CISE Announce: A Milestone for Computer Science Education
May 17, 2017
This message was sent to the CISE Announce Listserv on Friday, May 5, 2017
Dear Computer & Information Science & Engineering (CISE) Community,
Today marks an important milestone for computer science (CS) education: more than 50,000 students across the country are taking the all-new Advanced Placement® (AP®) Computer Science Principles (CSP) exam – the result of the largest course launch in the AP’s 60-year history. The first-ever administration of this exam marks the culmination of nearly a decade of leadership and funding by the National Science Foundation (NSF), together with the work of many individuals and organizations across the Nation. Indeed, many of you – researchers and educators throughout the CISE community – have contributed to the development and piloting of CSP, which is helping provide rigorous and engaging CS education to all students in the U.S.
As we mark this milestone, we want to take a moment to thank and congratulate the CISE community for all the hard work and thought leadership that contributed to the successful launch of today’s AP CSP exam! This effort required the collaboration of researchers, teachers, administrators, parents, nonprofit organizations, corporations, and the public – thank you all! We especially want to acknowledge NSF’s Jan Cuny for her passionate and unyielding vision and leadership over the last decade; and Owen Astrachan, Amy Briggs, and Lien Diaz, who since 2009 have led the NSF-funded project that resulted in the AP CSP framework. In addition, we thank the many faculty and teachers who served on the College Board’s CSP Commission and Advisory Boards, as well as those who piloted CSP over these last few years. Their work has helped ensure that the course is evidence-based; reflects what we know about how students learn; builds students’ transferable, conceptual understanding and inquiry skills; and conveys the content and unifying concepts of CS. Your collective efforts, combined with those of numerous public and private partners such as Code.org, the Computer Science Teachers Association (CSTA), CSforAll Consortium, National Math and Science Initiative (NMSI), Project Lead The Way (PLTW), New York City Foundation for Computer Science (CSNYC), Massachusetts Computing Attainment Network (MassCAN), and InfoSys Foundation USA – to name just a few – have ensured that CS teachers have the professional development and support they need to teach CSP.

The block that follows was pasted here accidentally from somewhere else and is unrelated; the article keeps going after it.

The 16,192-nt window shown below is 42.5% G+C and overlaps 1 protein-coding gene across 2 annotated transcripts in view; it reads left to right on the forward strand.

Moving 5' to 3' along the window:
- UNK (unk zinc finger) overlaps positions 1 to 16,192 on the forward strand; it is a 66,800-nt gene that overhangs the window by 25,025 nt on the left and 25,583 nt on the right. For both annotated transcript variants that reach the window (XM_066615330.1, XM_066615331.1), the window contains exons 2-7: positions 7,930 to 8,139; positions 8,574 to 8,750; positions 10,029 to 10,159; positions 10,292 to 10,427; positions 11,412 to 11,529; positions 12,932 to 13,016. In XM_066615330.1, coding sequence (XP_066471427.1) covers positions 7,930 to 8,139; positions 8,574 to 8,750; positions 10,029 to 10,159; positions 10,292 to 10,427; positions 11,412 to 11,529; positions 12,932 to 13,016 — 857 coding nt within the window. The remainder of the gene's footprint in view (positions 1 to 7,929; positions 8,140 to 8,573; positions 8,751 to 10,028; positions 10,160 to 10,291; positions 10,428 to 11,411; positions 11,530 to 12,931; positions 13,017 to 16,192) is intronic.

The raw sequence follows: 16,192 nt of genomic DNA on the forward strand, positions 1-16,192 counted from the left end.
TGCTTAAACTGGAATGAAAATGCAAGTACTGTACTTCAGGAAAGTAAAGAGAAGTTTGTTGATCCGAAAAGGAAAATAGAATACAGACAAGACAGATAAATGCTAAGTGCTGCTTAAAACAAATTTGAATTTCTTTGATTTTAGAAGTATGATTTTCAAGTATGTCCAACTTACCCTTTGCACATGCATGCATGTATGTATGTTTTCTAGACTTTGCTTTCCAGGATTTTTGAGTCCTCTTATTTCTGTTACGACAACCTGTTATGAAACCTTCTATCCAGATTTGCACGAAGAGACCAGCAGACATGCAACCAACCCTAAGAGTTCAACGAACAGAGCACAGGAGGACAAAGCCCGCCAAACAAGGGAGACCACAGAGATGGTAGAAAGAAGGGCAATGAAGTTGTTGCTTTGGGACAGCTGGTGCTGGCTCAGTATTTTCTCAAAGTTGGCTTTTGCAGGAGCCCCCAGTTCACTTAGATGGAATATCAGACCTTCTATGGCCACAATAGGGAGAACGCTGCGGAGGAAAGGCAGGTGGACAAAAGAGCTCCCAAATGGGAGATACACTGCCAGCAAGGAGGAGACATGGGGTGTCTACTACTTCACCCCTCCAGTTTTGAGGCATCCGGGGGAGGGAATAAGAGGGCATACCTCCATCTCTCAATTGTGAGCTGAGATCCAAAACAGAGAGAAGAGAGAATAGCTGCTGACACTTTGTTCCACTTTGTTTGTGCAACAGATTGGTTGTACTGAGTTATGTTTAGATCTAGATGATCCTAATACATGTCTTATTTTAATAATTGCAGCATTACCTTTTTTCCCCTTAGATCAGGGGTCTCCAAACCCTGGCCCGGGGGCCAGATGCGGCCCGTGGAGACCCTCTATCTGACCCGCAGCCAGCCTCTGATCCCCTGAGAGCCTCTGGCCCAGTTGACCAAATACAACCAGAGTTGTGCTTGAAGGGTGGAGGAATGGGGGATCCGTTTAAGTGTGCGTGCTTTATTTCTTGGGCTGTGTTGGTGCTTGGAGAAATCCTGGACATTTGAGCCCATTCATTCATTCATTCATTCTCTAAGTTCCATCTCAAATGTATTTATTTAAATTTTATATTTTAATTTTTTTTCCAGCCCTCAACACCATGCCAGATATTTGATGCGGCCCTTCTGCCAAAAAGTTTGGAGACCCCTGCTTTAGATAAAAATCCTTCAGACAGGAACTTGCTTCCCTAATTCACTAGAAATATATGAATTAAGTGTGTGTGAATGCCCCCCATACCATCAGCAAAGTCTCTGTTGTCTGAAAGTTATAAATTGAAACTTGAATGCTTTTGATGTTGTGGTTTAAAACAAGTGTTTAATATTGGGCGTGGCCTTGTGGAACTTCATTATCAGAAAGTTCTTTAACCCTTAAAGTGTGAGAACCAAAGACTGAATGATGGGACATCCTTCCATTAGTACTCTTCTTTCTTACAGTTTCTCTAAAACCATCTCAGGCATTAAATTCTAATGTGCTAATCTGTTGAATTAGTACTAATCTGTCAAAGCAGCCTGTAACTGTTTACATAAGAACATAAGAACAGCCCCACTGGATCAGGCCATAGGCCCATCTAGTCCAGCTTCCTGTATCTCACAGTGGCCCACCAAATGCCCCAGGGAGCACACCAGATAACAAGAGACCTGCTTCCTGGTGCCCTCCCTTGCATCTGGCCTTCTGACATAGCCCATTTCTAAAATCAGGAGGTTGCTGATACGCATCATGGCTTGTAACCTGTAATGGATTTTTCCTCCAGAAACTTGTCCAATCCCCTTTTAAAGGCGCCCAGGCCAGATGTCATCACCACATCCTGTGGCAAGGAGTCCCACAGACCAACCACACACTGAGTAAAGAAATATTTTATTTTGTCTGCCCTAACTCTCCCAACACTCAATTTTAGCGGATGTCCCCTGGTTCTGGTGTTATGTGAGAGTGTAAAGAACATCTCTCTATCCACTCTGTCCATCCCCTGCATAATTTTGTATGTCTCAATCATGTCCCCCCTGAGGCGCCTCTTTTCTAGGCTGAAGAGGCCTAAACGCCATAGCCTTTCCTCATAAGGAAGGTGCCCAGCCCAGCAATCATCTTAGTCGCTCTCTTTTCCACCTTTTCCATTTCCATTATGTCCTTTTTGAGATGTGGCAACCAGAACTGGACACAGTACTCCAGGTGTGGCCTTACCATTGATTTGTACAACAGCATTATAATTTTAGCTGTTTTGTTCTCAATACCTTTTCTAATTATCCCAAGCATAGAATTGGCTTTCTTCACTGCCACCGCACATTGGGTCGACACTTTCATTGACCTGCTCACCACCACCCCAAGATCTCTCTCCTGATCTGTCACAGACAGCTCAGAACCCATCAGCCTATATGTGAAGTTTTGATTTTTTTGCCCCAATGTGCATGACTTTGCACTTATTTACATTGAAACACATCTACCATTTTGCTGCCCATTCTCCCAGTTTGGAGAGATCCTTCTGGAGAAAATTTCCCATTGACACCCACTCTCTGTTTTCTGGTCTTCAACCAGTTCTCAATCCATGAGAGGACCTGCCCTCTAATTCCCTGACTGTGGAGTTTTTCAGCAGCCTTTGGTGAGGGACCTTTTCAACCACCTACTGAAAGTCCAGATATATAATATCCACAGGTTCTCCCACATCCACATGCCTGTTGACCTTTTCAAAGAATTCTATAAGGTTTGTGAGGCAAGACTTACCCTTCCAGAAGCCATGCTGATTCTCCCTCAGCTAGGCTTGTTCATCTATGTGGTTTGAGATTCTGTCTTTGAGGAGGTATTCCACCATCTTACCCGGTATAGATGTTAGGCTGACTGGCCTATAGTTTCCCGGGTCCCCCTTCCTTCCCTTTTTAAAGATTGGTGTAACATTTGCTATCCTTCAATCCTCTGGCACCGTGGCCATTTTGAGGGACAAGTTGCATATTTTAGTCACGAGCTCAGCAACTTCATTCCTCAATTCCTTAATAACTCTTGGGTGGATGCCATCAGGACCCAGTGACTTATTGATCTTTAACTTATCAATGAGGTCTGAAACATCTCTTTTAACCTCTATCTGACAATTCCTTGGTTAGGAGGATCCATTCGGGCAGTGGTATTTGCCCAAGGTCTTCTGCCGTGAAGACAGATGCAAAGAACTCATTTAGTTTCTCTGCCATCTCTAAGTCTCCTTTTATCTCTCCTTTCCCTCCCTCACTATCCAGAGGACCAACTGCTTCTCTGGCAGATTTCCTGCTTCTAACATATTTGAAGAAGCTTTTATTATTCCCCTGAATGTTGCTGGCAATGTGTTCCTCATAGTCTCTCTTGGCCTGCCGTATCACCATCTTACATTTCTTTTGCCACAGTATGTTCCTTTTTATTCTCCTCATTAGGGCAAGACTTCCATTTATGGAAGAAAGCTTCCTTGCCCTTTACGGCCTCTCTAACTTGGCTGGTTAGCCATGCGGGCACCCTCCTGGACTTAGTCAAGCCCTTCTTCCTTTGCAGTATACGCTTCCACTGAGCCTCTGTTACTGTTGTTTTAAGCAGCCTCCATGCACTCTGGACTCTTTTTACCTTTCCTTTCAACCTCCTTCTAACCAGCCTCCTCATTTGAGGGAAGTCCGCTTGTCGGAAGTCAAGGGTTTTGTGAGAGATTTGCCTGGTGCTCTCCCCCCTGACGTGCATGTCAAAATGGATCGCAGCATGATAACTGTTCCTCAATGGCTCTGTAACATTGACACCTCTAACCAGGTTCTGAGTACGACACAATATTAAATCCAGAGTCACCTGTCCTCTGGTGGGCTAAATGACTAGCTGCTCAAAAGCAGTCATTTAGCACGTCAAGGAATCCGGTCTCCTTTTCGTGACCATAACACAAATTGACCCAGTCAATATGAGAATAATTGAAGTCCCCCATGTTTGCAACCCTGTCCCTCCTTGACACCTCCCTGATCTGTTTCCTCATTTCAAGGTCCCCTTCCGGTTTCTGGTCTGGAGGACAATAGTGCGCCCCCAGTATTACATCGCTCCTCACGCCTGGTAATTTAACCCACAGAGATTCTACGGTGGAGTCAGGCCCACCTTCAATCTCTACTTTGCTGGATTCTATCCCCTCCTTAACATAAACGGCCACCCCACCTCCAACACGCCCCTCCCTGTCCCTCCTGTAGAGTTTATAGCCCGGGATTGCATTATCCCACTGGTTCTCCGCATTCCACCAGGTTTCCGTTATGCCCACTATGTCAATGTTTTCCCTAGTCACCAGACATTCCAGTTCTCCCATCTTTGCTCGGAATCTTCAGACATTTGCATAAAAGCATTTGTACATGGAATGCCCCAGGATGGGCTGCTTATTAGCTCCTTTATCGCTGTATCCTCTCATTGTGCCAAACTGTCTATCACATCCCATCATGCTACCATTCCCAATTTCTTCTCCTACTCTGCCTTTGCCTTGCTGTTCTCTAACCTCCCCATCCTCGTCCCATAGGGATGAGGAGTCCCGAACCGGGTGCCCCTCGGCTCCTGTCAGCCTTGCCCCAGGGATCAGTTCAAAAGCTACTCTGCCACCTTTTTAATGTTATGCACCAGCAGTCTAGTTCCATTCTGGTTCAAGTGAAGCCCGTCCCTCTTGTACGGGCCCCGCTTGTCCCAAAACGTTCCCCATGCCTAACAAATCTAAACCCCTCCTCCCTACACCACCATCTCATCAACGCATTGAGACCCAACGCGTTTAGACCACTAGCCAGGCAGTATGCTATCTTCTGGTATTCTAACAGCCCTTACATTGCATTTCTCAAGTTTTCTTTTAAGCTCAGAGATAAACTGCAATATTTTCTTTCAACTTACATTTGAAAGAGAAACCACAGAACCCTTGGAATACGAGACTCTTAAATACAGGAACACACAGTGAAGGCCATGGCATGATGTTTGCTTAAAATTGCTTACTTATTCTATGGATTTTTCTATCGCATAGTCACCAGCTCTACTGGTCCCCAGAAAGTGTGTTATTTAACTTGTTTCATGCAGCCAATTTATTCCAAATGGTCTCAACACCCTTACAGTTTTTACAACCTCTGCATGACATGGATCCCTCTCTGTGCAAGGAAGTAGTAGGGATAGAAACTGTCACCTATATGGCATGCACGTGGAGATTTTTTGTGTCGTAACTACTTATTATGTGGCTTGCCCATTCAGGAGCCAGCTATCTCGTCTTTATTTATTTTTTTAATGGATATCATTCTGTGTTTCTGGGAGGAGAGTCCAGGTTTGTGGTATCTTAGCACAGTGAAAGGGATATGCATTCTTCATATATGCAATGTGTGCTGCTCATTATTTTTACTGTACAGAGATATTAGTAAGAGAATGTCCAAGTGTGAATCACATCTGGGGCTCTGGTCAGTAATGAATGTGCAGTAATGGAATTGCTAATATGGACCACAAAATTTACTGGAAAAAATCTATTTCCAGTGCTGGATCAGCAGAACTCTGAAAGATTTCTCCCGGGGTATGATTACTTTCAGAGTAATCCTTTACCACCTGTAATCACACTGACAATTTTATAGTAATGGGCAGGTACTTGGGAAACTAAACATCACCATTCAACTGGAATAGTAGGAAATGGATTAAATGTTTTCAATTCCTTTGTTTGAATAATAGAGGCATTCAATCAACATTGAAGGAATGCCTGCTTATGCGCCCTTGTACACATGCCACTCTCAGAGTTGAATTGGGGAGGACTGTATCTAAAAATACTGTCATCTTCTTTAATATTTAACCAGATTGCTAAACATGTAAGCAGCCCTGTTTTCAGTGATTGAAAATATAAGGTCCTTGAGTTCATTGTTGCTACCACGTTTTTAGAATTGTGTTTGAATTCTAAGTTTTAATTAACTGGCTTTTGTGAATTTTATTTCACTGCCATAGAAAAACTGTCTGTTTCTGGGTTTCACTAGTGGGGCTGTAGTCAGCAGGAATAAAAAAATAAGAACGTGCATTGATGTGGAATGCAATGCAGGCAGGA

As we mark today’s accomplishment, we also recognize that our work in CS education is not complete. We must continue to grow the knowledge base and cultivate partnerships to provide all U.S. students with the opportunity to participate in CS education at the K-12 levels. And we must work to meet the surging demand for CS, in its many forms, at colleges and universities across the country. By continuing to work together, we will empower a generation of computationally- and data-savvy leaders with the fundamental skills of computer science and computational thinking that they need to succeed in the 21st-century digital world.
Again, congratulations to all on this significant milestone for CS education!
Jim and Erwin
Assistant Director of NSF for CISE
Deputy Assistant Director of NSF for CISE
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The National Science Foundation (NSF) is an independent federal agency that supports fundamental research and education across all fields of science and engineering. In fiscal year (FY) 2016, its budget is $7.5 billion. NSF funds reach all 50 states through grants to nearly 2,000 colleges, universities and other institutions. Each year, NSF receives more than 48,000 competitive proposals for funding and makes about 12,000 new funding awards. NSF also awards about $626 million in professional and service contracts yearly.
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